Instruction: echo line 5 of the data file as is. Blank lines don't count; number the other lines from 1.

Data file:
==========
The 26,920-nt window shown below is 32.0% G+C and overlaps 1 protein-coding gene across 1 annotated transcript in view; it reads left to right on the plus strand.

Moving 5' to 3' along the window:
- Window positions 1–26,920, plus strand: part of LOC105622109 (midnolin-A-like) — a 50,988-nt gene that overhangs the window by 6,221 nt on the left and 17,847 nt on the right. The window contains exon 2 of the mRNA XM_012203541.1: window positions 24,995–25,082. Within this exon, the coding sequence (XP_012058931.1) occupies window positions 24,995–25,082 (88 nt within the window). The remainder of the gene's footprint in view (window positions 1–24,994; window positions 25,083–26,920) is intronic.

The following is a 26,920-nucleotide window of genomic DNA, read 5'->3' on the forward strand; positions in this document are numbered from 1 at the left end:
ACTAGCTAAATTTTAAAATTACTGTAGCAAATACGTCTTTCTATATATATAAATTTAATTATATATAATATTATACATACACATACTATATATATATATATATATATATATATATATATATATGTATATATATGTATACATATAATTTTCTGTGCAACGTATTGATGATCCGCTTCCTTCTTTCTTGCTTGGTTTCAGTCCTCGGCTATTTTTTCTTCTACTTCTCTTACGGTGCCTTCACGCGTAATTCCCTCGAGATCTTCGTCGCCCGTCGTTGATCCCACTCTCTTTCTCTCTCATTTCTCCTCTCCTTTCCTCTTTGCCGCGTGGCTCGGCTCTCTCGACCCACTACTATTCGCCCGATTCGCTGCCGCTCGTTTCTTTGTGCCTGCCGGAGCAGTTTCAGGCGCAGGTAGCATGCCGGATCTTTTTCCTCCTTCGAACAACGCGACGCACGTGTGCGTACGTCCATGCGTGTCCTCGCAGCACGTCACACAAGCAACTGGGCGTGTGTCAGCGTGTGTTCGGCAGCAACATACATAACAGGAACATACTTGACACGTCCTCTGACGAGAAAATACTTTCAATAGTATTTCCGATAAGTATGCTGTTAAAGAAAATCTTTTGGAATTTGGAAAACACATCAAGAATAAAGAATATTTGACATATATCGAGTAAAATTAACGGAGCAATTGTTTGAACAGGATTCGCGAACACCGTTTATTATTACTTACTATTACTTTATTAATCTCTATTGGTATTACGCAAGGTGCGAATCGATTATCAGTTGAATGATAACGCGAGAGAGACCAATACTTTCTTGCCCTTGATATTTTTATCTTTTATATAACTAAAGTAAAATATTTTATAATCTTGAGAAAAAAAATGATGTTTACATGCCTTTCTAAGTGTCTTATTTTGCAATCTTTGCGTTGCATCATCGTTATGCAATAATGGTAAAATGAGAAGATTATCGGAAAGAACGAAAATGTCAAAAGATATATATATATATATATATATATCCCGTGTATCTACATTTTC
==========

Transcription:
ACTAGCTAAATTTTAAAATTACTGTAGCAAATACGTCTTTCTATATATATAAATTTAATTATATATAATATTATACATACACATACTATATATATATATATATATATATATATATATATATATGTATATATATGTATACATATAATTTTCTGTGCAACGTATTGATGATCCGCTTCCTTCTTTCTTGCTTGGTTTCAGTCCTCGGCTATTTTTTCTTCTACTTCTCTTACGGTGCCTTCACGCGTAATTCCCTCGAGATCTTCGTCGCCCGTCGTTGATCCCACTCTCTTTCTCTCTCATTTCTCCTCTCCTTTCCTCTTTGCCGCGTGGCTCGGCTCTCTCGACCCACTACTATTCGCCCGATTCGCTGCCGCTCGTTTCTTTGTGCCTGCCGGAGCAGTTTCAGGCGCAGGTAGCATGCCGGATCTTTTTCCTCCTTCGAACAACGCGACGCACGTGTGCGTACGTCCATGCGTGTCCTCGCAGCACGTCACACAAGCAACTGGGCGTGTGTCAGCGTGTGTTCGGCAGCAACATACATAACAGGAACATACTTGACACGTCCTCTGACGAGAAAATACTTTCAATAGTATTTCCGATAAGTATGCTGTTAAAGAAAATCTTTTGGAATTTGGAAAACACATCAAGAATAAAGAATATTTGACATATATCGAGTAAAATTAACGGAGCAATTGTTTGAACAGGATTCGCGAACACCGTTTATTATTACTTACTATTACTTTATTAATCTCTATTGGTATTACGCAAGGTGCGAATCGATTATCAGTTGAATGATAACGCGAGAGAGACCAATACTTTCTTGCCCTTGATATTTTTATCTTTTATATAACTAAAGTAAAATATTTTATAATCTTGAGAAAAAAAATGATGTTTACATGCCTTTCTAAGTGTCTTATTTTGCAATCTTTGCGTTGCATCATCGTTATGCAATAATGGTAAAATGAGAAGATTATCGGAAAGAACGAAAATGTCAAAAGATATATATATATATATATATATATCCCGTGTATCTACATTTTC